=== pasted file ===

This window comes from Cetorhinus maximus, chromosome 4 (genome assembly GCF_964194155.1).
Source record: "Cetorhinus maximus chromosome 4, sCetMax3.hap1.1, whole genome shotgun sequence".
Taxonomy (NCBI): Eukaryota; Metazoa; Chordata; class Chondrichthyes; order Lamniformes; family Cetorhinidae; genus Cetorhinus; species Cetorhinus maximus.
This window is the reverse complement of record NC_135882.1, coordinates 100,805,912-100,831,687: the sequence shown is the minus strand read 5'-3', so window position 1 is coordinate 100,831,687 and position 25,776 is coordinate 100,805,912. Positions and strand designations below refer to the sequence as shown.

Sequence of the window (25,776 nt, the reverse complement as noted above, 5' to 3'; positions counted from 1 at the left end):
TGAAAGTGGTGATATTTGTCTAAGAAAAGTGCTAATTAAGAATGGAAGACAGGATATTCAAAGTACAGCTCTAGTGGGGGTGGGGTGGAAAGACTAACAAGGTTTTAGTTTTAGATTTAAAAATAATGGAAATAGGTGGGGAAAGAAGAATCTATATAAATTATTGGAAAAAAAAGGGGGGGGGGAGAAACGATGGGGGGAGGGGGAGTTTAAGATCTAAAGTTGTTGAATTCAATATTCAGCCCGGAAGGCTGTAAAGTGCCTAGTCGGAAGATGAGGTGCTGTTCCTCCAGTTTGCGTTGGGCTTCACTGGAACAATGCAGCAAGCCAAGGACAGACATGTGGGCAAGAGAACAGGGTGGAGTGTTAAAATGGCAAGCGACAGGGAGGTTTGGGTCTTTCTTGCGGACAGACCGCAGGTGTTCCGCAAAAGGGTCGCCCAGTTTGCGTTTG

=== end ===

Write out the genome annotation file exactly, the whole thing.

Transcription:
This window comes from Cetorhinus maximus, chromosome 4 (genome assembly GCF_964194155.1).
Source record: "Cetorhinus maximus chromosome 4, sCetMax3.hap1.1, whole genome shotgun sequence".
Taxonomy (NCBI): Eukaryota; Metazoa; Chordata; class Chondrichthyes; order Lamniformes; family Cetorhinidae; genus Cetorhinus; species Cetorhinus maximus.
This window is the reverse complement of record NC_135882.1, coordinates 100,805,912-100,831,687: the sequence shown is the minus strand read 5'-3', so window position 1 is coordinate 100,831,687 and position 25,776 is coordinate 100,805,912. Positions and strand designations below refer to the sequence as shown.

Sequence of the window (25,776 nt, the reverse complement as noted above, 5' to 3'; positions counted from 1 at the left end):
TGAAAGTGGTGATATTTGTCTAAGAAAAGTGCTAATTAAGAATGGAAGACAGGATATTCAAAGTACAGCTCTAGTGGGGGTGGGGTGGAAAGACTAACAAGGTTTTAGTTTTAGATTTAAAAATAATGGAAATAGGTGGGGAAAGAAGAATCTATATAAATTATTGGAAAAAAAAGGGGGGGGGGAGAAACGATGGGGGGAGGGGGAGTTTAAGATCTAAAGTTGTTGAATTCAATATTCAGCCCGGAAGGCTGTAAAGTGCCTAGTCGGAAGATGAGGTGCTGTTCCTCCAGTTTGCGTTGGGCTTCACTGGAACAATGCAGCAAGCCAAGGACAGACATGTGGGCAAGAGAACAGGGTGGAGTGTTAAAATGGCAAGCGACAGGGAGGTTTGGGTCTTTCTTGCGGACAGACCGCAGGTGTTCCGCAAAAGGGTCGCCCAGTTTGCGTTTG